United States District Court, S.D. Mississippi, Northern Division
C.R. ENGLAND, INC. PLAINTIFF
HALLMARK COUNTY MUTUAL INSURANCE COMPANY DEFENDANT
CARLTON W. REEVES, UNITED STATES DISTRICT JUDGE
state court proceedings, trucking company C.R. England
secured a final judgment worth $73, 762.52 against trucking
company National Translink. England subsequently sought
payment from National Translink's insurer, Hallmark
County Mutual Insurance Company, via garnishment. Hallmark
removed the dispute here.
before the Court is England's motion for summary
judgment. The familiar summary judgment standard applies, and
there are no disputed material facts. See Fed. R.
Civ. P. 56(a).
contends that it has no duty to pay a final judgment rendered
against its insured where the prevailing trucking company has
its own insurance. It points to evidence that England
“does not carry insurance for physical damages and
business losses, rather it self-insures.” It also
points to evidence that England has cargo insurance, even
though in this case the value of the lost cargo was less than
the deductible-so again, England paid it out-of-pocket. The
crux of Hallmark's argument is that England has no rights
against it because England had insurance for cargo and
self-insures against other risks.
relies upon Fifth Circuit precedent finding, in this narrow
trucking insurance context, “no coverage for purposes
of disputes among insurers over ultimate
liability.” John Deere Ins. Co. v.
Truckin' U.S.A., 122 F.3d 270, 275 (5th Cir. 1997)
The decisions of this court indicate that the policy embodied
in the statutes and regulations was to assure that injured
members of the public would be able to obtain judgments
collectible against negligent authorized carriers. Our cases
have held, however, that this policy has no application to
coverage disputes among insurers.
Canal Ins. Co. v. First Gen. Ins. Co., 889 F.2d 604,
611 (5th Cir. 1989), modified on reh'g by 901
F.2d 45 (5th Cir. 1990). “The purpose of section 10927
and regulations is to assure to members of the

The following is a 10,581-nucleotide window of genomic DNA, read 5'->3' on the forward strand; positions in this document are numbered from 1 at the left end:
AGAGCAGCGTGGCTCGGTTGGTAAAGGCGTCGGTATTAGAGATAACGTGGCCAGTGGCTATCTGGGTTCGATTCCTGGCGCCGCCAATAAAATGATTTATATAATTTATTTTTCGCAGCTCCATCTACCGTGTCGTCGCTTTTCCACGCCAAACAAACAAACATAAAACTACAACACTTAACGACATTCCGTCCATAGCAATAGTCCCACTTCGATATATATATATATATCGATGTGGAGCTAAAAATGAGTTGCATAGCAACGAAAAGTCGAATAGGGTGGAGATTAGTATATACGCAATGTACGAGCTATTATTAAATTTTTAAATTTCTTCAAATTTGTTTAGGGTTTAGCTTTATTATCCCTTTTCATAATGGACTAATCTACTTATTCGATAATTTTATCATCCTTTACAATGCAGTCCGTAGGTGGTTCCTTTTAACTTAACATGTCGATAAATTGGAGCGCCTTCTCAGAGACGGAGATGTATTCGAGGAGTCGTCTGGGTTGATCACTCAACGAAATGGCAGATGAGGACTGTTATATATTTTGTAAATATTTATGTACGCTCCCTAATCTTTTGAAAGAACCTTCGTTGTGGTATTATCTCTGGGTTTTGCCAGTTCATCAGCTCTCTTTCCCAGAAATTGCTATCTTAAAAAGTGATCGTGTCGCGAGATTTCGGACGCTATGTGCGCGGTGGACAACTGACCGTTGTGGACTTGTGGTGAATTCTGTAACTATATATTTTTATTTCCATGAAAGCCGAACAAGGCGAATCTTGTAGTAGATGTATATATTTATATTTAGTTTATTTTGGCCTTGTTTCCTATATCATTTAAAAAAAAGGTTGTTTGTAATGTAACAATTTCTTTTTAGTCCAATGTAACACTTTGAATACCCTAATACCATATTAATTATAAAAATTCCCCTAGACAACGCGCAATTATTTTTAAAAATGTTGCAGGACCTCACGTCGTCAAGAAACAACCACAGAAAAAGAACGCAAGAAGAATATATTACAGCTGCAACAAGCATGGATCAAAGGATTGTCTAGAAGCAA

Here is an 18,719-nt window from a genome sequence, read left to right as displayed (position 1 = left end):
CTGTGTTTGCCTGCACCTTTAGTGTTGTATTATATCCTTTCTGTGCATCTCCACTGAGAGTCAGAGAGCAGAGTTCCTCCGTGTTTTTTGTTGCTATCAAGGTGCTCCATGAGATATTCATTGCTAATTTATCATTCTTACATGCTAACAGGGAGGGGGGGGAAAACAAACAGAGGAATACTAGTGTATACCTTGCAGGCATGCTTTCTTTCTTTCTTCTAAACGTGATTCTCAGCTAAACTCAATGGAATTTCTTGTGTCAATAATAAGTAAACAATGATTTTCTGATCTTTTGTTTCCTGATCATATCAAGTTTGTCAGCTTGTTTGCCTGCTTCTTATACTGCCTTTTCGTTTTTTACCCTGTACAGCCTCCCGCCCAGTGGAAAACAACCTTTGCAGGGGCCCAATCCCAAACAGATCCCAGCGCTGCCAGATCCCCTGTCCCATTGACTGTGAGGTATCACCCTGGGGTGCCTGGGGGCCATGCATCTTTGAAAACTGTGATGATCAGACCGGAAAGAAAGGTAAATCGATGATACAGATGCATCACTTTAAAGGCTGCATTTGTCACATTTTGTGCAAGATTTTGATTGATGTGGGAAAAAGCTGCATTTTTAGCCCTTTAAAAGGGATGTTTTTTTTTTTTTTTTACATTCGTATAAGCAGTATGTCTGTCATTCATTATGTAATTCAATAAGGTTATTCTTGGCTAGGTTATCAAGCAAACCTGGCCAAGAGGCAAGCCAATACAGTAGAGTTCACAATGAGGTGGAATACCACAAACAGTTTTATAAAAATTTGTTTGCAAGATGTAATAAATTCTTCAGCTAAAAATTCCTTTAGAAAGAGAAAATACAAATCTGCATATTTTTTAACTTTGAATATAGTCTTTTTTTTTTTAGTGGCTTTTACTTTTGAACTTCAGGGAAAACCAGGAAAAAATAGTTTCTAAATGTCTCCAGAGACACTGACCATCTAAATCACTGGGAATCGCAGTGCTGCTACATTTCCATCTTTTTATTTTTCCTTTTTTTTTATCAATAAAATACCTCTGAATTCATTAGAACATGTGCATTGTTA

public and shippers that a certified carrier has
independent financial responsibility . . . to pay for losses
created by its carrier operations.” Id.
problem with Hallmark's argument is this: England is not
an insurance company. This is not a dispute among insurers
about who should contribute toward a final judgment. Rather,
the injured party-England-is itself attempting to recover its
losses from the tortfeasor's insurance company. Because
England is the victim, not the victim's insurer, it is
entitled to collect its final judgment from Hallmark. See
presses that England is “akin” to an insurance
company. It is true that England is (in part) self-insured,
but that is just another way of saying that England carries
no insurance for physical damages and business losses. And
although England does have cargo insurance, it did not make a
claim. England received no payout and no insurer has ever
been in a position to seek recovery or contribution from
Hallmark-scenarios in which Hallmark's argument might
have carried it farther. As it stands, though, Hallmark's
protestations are unavailing.
is the only reason Hallmark has advanced to avoid coverage,
England's motion for summary judgment will be granted. A
separate final judgment will issue this day.
 The dispute arose from the collision
of two 18-wheeler rigs traveling east along Interstate 20 in
Warren County, Mississippi. Fortunately, the only damage